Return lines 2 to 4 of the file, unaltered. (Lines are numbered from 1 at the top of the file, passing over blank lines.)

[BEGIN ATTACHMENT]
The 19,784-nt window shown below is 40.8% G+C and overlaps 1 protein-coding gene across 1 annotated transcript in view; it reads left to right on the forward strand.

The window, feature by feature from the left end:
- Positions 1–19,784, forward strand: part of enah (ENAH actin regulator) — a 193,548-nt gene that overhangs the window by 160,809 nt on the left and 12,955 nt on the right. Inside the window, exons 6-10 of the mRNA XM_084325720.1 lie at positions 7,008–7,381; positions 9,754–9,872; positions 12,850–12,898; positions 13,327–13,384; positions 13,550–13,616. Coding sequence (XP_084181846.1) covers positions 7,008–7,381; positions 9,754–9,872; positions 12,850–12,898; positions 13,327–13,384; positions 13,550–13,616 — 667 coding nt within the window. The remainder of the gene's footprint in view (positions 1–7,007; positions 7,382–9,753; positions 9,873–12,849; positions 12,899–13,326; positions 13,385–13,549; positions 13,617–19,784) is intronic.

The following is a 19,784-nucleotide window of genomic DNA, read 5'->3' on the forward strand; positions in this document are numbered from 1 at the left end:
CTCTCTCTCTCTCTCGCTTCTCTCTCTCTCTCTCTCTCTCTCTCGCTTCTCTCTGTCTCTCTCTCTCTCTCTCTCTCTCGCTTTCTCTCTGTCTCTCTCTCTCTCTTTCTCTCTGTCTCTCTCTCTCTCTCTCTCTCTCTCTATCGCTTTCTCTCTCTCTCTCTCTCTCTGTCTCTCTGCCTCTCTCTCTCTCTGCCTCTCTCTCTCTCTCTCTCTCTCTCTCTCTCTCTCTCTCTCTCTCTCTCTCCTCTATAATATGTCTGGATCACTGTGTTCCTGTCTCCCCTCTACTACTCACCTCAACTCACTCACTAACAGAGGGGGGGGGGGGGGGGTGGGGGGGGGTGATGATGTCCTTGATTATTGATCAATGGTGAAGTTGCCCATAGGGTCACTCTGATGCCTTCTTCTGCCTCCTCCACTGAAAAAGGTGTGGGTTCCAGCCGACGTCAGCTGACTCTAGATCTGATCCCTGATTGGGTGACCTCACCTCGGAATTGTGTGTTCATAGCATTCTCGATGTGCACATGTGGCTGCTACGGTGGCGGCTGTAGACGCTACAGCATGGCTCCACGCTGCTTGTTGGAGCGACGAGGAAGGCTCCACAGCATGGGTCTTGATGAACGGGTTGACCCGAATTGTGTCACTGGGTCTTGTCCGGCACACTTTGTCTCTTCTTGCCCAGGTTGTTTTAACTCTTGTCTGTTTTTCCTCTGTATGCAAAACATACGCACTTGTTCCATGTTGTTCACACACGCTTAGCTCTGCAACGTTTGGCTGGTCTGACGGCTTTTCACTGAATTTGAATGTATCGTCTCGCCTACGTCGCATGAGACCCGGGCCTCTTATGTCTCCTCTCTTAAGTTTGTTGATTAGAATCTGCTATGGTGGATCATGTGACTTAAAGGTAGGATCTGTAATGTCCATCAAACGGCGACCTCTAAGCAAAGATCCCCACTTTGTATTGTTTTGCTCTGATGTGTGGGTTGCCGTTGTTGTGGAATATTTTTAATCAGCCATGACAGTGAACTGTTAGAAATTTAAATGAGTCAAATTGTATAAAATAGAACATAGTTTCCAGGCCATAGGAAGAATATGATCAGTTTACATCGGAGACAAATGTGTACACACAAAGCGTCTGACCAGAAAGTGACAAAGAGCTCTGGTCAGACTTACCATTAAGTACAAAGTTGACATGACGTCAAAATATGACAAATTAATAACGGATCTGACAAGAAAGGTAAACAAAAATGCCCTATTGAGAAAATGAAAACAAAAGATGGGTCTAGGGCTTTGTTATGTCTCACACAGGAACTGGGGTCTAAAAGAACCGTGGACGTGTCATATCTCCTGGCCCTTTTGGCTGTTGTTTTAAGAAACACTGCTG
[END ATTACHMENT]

The window, feature by feature from the left end:
- Positions 1–19,784, forward strand: part of enah (ENAH actin regulator) — a 193,548-nt gene that overhangs the window by 160,809 nt on the left and 12,955 nt on the right. Inside the window, exons 6-10 of the mRNA XM_084325720.1 lie at positions 7,008–7,381; positions 9,754–9,872; positions 12,850–12,898; positions 13,327–13,384; positions 13,550–13,616. Coding sequence (XP_084181846.1) covers positions 7,008–7,381; positions 9,754–9,872; positions 12,850–12,898; positions 13,327–13,384; positions 13,550–13,616 — 667 coding nt within the window. The remainder of the gene's footprint in view (positions 1–7,007; positions 7,382–9,753; positions 9,873–12,849; positions 12,899–13,326; positions 13,385–13,549; positions 13,617–19,784) is intronic.

The following is a 19,784-nucleotide window of genomic DNA, read 5'->3' on the forward strand; positions in this document are numbered from 1 at the left end: